I recently watched a fascinating documentary about a pop group called the Shadows. I doubt that you will have heard of this group for those of you who may be millennials. Maybe if I mentioned Cliff Richard and the Shadows, it might awaken a germ of recognition, but then again, why should it?
Since the Sixties, when this musical genre was born and thrived, it has been superseded on several occasions by different genres and stars, some of whom have retained a loyal following, and some who have faded into obscurity.
And so it is to a lesser extent with the financial services industry.
In my 47 years in the industry, I have seen enormous changes and developments, most of them for the better and at the risk of boring some people, I thought I would try and give you a short history of where the industry was and where it is in 2021.
Like so many of my contemporaries, I joined a large life institution in 1974 as a sales agent with the promise of undreamed-of riches and a veritable pot of gold at the end of the rainbow. Life in business in 1974 was very different from where we are now.
For a start, the only pieces of electronic equipment in the office apart were a telephone and typewriter. (They had just introduced the phone with buttons instead of a circular dial.) The typewriter was a golf-ball typewriter – cutting-edge technology in those days.
I recall a training period at one of the large life institutions which took about three weeks. During this time, we were introduced to several successful sales agents, who, in addition to introducing us to the rate book (more about this later), were at pains to teach us:
- How to prospect successfully.
- How to close a deal.
I do not recall anything to do with financial planning or cash-flow forecasts and the like.
We were trained to sell, and sales volume was the order of the day, emphasised by a large blackboard in the reception area, onto which we chalked our sales successes daily or weekly. I came to hate this blackboard with a passion – our standing in the office among our fellow sales agents rose and fell with the number of sales we posted.
The company had two rate books, and we were expected to carry this huge thing around with us to calculate the given premiums for each client we saw who wanted to buy life insurance. The one we used the most was a green colour – the brown-coloured rate book was hidden behind the curtains in the reception and was reserved for non-white clients – yes would you believe it, there were different and more expensive rates for black, Indian and coloured clients!
If a client wanted a written quote, we would calculate it and type it up on the pool typewriter in the agents office. I seem to recall that the minimum monthly premiums were in the region of R5. To qualify for the “51 Club” award, we were expected to sell R200 annualised premium income (API) for an unbroken 11 weeks.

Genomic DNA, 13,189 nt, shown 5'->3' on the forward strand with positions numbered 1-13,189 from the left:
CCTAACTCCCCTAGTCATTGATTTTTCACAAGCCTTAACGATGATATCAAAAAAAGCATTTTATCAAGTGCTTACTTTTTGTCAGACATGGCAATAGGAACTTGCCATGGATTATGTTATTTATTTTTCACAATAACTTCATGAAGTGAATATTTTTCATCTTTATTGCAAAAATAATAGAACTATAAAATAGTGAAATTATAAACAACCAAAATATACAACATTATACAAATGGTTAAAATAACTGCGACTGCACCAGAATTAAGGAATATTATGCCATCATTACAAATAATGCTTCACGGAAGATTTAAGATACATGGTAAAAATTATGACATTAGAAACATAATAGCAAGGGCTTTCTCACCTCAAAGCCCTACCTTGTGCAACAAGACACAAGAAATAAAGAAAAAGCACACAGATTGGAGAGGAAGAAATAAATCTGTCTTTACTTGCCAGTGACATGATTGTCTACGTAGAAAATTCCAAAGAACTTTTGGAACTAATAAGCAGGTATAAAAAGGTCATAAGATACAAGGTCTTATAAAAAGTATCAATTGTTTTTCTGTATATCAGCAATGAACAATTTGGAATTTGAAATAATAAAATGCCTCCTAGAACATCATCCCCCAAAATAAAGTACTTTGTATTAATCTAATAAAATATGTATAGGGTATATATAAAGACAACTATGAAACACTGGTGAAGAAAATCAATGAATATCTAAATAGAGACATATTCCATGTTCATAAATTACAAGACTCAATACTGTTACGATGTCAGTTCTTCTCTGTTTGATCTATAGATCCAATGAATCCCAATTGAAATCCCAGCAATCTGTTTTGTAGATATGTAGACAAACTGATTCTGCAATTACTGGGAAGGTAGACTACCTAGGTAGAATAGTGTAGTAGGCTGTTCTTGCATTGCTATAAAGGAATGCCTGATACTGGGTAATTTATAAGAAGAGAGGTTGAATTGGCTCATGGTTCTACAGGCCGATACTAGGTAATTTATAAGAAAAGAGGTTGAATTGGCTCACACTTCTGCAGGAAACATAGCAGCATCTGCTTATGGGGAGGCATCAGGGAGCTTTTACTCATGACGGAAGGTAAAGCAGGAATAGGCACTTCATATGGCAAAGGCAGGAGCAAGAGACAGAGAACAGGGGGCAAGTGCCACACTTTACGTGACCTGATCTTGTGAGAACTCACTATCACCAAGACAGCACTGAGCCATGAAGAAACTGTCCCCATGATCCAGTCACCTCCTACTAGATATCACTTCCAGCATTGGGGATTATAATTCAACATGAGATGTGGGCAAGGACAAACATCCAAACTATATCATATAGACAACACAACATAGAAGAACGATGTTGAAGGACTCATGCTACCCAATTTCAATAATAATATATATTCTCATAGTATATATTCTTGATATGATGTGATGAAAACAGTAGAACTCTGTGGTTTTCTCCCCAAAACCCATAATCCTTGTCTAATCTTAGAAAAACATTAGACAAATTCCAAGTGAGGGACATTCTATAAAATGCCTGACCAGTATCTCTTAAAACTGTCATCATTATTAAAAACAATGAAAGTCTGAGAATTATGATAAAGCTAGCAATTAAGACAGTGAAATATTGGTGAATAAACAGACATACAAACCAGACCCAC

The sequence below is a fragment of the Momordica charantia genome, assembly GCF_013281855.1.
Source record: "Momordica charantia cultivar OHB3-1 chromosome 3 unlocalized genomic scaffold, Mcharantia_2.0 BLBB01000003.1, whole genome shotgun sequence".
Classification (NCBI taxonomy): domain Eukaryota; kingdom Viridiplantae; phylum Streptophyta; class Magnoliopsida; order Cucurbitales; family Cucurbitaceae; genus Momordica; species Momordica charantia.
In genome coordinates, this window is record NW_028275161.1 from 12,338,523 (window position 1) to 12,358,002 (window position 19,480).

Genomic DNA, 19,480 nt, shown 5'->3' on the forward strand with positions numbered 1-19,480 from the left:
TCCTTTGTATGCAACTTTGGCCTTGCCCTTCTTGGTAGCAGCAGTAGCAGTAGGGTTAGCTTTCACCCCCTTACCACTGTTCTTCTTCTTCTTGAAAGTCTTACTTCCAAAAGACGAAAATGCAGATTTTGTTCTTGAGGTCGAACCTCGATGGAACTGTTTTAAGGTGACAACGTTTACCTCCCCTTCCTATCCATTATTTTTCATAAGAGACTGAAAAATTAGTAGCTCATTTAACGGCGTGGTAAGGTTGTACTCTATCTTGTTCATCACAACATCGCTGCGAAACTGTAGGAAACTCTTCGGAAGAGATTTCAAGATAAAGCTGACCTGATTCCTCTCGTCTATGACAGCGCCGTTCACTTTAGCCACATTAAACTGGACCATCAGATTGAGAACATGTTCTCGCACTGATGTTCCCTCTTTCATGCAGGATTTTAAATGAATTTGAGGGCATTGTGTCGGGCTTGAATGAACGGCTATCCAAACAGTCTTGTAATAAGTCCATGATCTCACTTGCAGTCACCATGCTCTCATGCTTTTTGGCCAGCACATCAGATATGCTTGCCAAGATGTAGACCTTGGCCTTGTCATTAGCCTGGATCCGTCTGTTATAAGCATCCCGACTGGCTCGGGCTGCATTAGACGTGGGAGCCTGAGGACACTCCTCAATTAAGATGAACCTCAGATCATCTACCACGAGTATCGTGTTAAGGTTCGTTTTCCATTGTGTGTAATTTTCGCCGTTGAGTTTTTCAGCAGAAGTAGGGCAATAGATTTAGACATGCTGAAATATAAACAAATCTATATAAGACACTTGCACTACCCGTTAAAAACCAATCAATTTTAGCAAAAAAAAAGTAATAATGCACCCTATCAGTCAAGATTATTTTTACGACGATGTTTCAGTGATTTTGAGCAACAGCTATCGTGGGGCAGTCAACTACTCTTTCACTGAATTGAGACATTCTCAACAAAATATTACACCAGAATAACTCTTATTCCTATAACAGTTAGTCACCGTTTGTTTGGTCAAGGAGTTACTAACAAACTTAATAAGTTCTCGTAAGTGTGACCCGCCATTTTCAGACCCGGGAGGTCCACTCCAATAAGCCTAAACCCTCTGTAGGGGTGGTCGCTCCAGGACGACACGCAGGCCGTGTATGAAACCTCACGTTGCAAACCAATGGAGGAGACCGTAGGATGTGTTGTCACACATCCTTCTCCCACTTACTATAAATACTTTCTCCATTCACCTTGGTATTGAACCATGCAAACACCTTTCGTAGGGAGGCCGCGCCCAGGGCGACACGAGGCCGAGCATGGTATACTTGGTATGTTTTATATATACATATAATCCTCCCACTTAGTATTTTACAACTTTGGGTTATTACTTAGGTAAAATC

Like so many of my contemporaries in business, I moved on after a year and became a broker consultant and then again, after several years, a manager responsible for a team of broker consultants – but that is another story.
These days, we look upon investment managers as the industry’s rock stars, but back in the Seventies and Eighties, the rocks stars of the industry were the super-salesmen who excelled at closing deals. Organisations like LUASA (Life Underwriters Association of South Africa) and the Million Dollar Round Table reigned supreme. Many of the brokers I called on would proudly display these certificates to prove their success and sales expertise.
On one occasion, I attended a seminar that was addressed by none other than Ben Feldman, probably the most successful life assurance salesman ever. He was from a small American town called East Liverpool in the state of Ohio and never ventured further than 40 miles from his hometown to write his business. Nevertheless, he is worth Googling just to read a bit of history.
This emphasis on selling was to have a long-term adverse effect on the public’s perception of insurance and investment. This was mainly due to the unscrupulous salesman who shamelessly exploited the consumer, overselling, replacing one policy with another and generally misrepresenting the industry. The general public lumped everyone together as scoundrels and crooks.
Something had to change, and in the 1980s, the Institution of Life and Pension Advisers (ILPA) was born out of a necessity to change the industry’s status and ensure that the men and women within the industry were professionalised.
Many of us studied for and sat the ILPA exams, which were broadly similar to the current FPI examinations; when the FPI replaced the ILPA, we could transition to CFP® status automatically. Like Cliff Richard and the Shadows, the genre of life insurance salesman was replaced, first by a realisation that things had to change and then through the process of professionalising the industry and the individuals working in it.
Today, we can all be truly proud of the progress that has been made, notwithstanding multiple tracts of legislation, enforcement of standards and regulatory bodies such as the FSCA and FIC, which, while occasionally making our lives miserable, serve to keep an eye on any dodgy dealings by the fringe mob in the industry.
I have learned so much over the last 47 years, which I have tried to pass on to those to who Cliff Richard and the Shadows is only a name.
But they were such fun in their heyday, as indeed was the industry that I chose to participate in.